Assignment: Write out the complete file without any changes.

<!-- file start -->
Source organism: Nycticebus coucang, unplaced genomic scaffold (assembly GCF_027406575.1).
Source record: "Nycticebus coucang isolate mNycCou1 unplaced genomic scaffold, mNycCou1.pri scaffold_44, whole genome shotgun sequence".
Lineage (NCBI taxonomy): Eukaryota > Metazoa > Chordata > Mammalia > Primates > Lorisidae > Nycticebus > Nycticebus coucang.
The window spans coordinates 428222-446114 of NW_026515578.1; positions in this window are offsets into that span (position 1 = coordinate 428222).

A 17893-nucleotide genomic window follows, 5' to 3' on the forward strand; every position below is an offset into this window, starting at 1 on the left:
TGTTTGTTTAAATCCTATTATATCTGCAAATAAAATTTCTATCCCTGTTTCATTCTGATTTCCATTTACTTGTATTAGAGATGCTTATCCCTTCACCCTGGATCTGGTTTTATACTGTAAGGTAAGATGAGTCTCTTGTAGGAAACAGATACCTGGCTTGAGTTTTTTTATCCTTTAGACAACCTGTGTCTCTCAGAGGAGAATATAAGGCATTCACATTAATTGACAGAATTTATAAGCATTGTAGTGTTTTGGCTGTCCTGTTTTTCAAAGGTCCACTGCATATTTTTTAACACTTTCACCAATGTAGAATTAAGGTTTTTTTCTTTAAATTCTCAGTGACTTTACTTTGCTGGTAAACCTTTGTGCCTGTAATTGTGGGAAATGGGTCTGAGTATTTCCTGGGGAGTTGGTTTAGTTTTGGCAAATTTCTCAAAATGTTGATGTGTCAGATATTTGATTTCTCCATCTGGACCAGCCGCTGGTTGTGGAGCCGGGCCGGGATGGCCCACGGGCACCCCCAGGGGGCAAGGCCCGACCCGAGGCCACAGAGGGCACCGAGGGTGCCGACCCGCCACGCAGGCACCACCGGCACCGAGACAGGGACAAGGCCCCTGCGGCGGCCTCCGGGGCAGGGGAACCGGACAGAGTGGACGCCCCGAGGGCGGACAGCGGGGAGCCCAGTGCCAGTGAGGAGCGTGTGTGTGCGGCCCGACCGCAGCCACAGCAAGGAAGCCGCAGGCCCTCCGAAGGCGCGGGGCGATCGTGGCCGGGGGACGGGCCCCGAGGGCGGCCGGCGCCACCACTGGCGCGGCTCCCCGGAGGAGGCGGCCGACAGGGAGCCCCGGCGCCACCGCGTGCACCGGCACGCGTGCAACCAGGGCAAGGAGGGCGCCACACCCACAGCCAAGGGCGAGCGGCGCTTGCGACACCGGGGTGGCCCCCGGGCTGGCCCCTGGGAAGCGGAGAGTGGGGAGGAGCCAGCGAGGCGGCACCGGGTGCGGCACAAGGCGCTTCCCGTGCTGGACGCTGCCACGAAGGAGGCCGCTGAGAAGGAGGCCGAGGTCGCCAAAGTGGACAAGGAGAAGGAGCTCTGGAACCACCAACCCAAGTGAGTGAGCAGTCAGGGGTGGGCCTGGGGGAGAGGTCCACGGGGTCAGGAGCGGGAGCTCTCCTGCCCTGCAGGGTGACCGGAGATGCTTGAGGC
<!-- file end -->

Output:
Source organism: Nycticebus coucang, unplaced genomic scaffold (assembly GCF_027406575.1).
Source record: "Nycticebus coucang isolate mNycCou1 unplaced genomic scaffold, mNycCou1.pri scaffold_44, whole genome shotgun sequence".
Lineage (NCBI taxonomy): Eukaryota > Metazoa > Chordata > Mammalia > Primates > Lorisidae > Nycticebus > Nycticebus coucang.
The window spans coordinates 428222-446114 of NW_026515578.1; positions in this window are offsets into that span (position 1 = coordinate 428222).

A 17893-nucleotide genomic window follows, 5' to 3' on the forward strand; every position below is an offset into this window, starting at 1 on the left:
TGTTTGTTTAAATCCTATTATATCTGCAAATAAAATTTCTATCCCTGTTTCATTCTGATTTCCATTTACTTGTATTAGAGATGCTTATCCCTTCACCCTGGATCTGGTTTTATACTGTAAGGTAAGATGAGTCTCTTGTAGGAAACAGATACCTGGCTTGAGTTTTTTTATCCTTTAGACAACCTGTGTCTCTCAGAGGAGAATATAAGGCATTCACATTAATTGACAGAATTTATAAGCATTGTAGTGTTTTGGCTGTCCTGTTTTTCAAAGGTCCACTGCATATTTTTTAACACTTTCACCAATGTAGAATTAAGGTTTTTTTCTTTAAATTCTCAGTGACTTTACTTTGCTGGTAAACCTTTGTGCCTGTAATTGTGGGAAATGGGTCTGAGTATTTCCTGGGGAGTTGGTTTAGTTTTGGCAAATTTCTCAAAATGTTGATGTGTCAGATATTTGATTTCTCCATCTGGACCAGCCGCTGGTTGTGGAGCCGGGCCGGGATGGCCCACGGGCACCCCCAGGGGGCAAGGCCCGACCCGAGGCCACAGAGGGCACCGAGGGTGCCGACCCGCCACGCAGGCACCACCGGCACCGAGACAGGGACAAGGCCCCTGCGGCGGCCTCCGGGGCAGGGGAACCGGACAGAGTGGACGCCCCGAGGGCGGACAGCGGGGAGCCCAGTGCCAGTGAGGAGCGTGTGTGTGCGGCCCGACCGCAGCCACAGCAAGGAAGCCGCAGGCCCTCCGAAGGCGCGGGGCGATCGTGGCCGGGGGACGGGCCCCGAGGGCGGCCGGCGCCACCACTGGCGCGGCTCCCCGGAGGAGGCGGCCGACAGGGAGCCCCGGCGCCACCGCGTGCACCGGCACGCGTGCAACCAGGGCAAGGAGGGCGCCACACCCACAGCCAAGGGCGAGCGGCGCTTGCGACACCGGGGTGGCCCCCGGGCTGGCCCCTGGGAAGCGGAGAGTGGGGAGGAGCCAGCGAGGCGGCACCGGGTGCGGCACAAGGCGCTTCCCGTGCTGGACGCTGCCACGAAGGAGGCCGCTGAGAAGGAGGCCGAGGTCGCCAAAGTGGACAAGGAGAAGGAGCTCTGGAACCACCAACCCAAGTGAGTGAGCAGTCAGGGGTGGGCCTGGGGGAGAGGTCCACGGGGTCAGGAGCGGGAGCTCTCCTGCCCTGCAGGGTGACCGGAGATGCTTGAGGC